Under a “Best Value” continuum there is a recognition that the government always seeks to obtain the best value in negotiated acquisitions using any one, or a combination of source selection approaches. In addition, the acquisition should be tailored to the requirement. At one end of this continuum is the “lowest price, technically acceptable” (LPTA) strategy and at the other end is the “technical/past performance predominates” strategy whereby trade-off of price, past performance, and technical considerations are weighed to identify the quote that provides the government with the best value.
Best value procurements involve trade-offs between cost, technical, and past performance factors to determine which option provides the solution that best meets the government’s needs while reducing the associated risk. For example, if the government’s requirements are to increase efficiency and thereby reduce the agency’s operating cost, the purchase of a high-end computer at a high price may be a better value than a low-end computer at a low price.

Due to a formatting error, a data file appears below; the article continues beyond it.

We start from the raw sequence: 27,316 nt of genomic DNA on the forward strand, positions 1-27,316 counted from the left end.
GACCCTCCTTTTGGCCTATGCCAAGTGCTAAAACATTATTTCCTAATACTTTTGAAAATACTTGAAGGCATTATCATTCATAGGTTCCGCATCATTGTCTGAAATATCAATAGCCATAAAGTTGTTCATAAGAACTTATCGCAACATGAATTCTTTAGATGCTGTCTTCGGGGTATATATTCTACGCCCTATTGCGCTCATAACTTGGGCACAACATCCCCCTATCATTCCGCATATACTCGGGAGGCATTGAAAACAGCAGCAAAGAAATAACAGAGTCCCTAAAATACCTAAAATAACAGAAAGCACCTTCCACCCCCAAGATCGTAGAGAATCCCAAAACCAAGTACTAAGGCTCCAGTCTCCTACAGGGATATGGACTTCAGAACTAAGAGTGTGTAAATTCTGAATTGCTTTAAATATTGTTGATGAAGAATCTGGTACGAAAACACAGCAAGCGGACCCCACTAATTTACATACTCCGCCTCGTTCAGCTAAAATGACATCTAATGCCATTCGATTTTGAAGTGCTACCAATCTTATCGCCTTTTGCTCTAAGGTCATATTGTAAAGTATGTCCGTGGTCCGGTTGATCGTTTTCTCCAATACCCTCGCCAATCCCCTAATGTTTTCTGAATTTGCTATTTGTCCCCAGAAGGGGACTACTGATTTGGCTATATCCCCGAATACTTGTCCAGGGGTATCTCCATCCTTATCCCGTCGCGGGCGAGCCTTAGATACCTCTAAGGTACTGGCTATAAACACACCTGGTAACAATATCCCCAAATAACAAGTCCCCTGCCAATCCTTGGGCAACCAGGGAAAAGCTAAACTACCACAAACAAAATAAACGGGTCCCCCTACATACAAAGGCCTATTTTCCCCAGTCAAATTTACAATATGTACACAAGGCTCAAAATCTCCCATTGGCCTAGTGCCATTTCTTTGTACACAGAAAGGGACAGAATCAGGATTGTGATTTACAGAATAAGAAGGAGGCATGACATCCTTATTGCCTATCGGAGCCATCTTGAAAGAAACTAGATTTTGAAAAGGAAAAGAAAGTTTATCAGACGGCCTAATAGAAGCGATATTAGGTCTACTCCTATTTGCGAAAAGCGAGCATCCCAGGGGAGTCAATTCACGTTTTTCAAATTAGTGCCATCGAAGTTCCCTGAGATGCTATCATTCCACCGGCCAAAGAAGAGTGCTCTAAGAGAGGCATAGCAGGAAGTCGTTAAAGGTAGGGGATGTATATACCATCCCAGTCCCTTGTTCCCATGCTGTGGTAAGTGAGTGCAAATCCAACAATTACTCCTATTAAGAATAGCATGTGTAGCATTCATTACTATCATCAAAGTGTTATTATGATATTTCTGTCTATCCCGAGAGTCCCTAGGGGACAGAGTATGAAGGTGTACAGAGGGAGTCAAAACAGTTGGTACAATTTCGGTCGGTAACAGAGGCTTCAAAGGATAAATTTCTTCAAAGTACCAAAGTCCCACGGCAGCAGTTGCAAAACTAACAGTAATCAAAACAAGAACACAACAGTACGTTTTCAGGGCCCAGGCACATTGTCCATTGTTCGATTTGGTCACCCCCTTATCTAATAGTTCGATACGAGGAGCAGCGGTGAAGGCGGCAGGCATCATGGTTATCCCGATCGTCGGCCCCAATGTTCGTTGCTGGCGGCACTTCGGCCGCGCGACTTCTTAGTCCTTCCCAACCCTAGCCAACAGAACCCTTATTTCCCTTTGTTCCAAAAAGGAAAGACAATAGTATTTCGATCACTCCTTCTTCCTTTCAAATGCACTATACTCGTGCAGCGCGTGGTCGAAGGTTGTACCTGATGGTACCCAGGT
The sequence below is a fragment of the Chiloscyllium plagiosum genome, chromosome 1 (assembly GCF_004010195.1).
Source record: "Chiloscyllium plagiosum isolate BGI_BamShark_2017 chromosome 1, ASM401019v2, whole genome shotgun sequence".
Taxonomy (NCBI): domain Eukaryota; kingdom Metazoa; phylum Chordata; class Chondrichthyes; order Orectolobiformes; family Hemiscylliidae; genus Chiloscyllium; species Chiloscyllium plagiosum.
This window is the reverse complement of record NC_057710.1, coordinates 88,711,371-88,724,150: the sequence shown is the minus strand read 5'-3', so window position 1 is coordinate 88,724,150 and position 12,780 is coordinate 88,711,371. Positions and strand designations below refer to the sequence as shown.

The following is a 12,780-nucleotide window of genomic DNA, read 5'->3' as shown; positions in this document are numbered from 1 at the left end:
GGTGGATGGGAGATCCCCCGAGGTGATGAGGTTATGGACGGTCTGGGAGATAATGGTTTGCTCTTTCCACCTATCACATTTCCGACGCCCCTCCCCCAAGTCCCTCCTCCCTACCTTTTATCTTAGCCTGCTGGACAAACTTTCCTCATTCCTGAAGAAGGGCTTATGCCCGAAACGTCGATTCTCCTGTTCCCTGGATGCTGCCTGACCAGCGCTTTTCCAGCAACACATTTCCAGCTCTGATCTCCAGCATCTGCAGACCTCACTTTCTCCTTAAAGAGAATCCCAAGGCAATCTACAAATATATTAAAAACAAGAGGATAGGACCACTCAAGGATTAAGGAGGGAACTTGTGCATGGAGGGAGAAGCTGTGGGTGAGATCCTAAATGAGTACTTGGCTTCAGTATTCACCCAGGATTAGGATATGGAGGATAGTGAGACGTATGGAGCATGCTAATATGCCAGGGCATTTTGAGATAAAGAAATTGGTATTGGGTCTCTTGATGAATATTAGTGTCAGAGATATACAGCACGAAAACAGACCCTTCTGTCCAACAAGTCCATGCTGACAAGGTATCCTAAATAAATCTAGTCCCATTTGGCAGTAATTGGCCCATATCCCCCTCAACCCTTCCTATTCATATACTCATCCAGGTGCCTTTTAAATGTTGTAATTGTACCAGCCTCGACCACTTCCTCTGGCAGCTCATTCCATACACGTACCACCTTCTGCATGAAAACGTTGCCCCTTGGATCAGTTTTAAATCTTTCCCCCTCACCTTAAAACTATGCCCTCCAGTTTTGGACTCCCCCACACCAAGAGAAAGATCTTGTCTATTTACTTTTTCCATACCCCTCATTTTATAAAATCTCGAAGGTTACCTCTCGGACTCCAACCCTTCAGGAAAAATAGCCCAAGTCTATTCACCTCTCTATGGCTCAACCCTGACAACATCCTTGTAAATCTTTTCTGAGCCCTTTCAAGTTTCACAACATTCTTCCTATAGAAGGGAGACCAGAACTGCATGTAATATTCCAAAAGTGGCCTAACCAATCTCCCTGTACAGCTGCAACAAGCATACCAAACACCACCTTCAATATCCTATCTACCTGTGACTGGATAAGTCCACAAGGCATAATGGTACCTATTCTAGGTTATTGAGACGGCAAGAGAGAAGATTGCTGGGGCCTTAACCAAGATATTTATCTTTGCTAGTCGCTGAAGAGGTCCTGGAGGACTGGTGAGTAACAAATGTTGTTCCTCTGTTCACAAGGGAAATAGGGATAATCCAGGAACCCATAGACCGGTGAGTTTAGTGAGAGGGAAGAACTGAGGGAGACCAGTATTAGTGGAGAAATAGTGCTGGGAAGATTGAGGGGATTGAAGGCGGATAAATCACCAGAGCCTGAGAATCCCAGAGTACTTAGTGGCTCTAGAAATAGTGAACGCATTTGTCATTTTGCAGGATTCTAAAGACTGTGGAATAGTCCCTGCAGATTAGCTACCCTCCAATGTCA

Part of the best value trade-off analysis involves conducting a risk analysis; the ordering activity must consider whether it is willing to pay more for:
If it decides to use non-price factors, which means that other than the LPTA quotation may be selected, the ordering activity must clearly state the priorities in the RFQ.
When determining best value, an ordering activity may take advantage of the full spectrum of best value techniques as defined in FAR 2.101. When making the best value determination, ordering activities should refer to the guidance provided in the RFQ for the evaluation factors and their relative weights in the decision-making process. Price may be the least important evaluation factor, but it must be evaluated.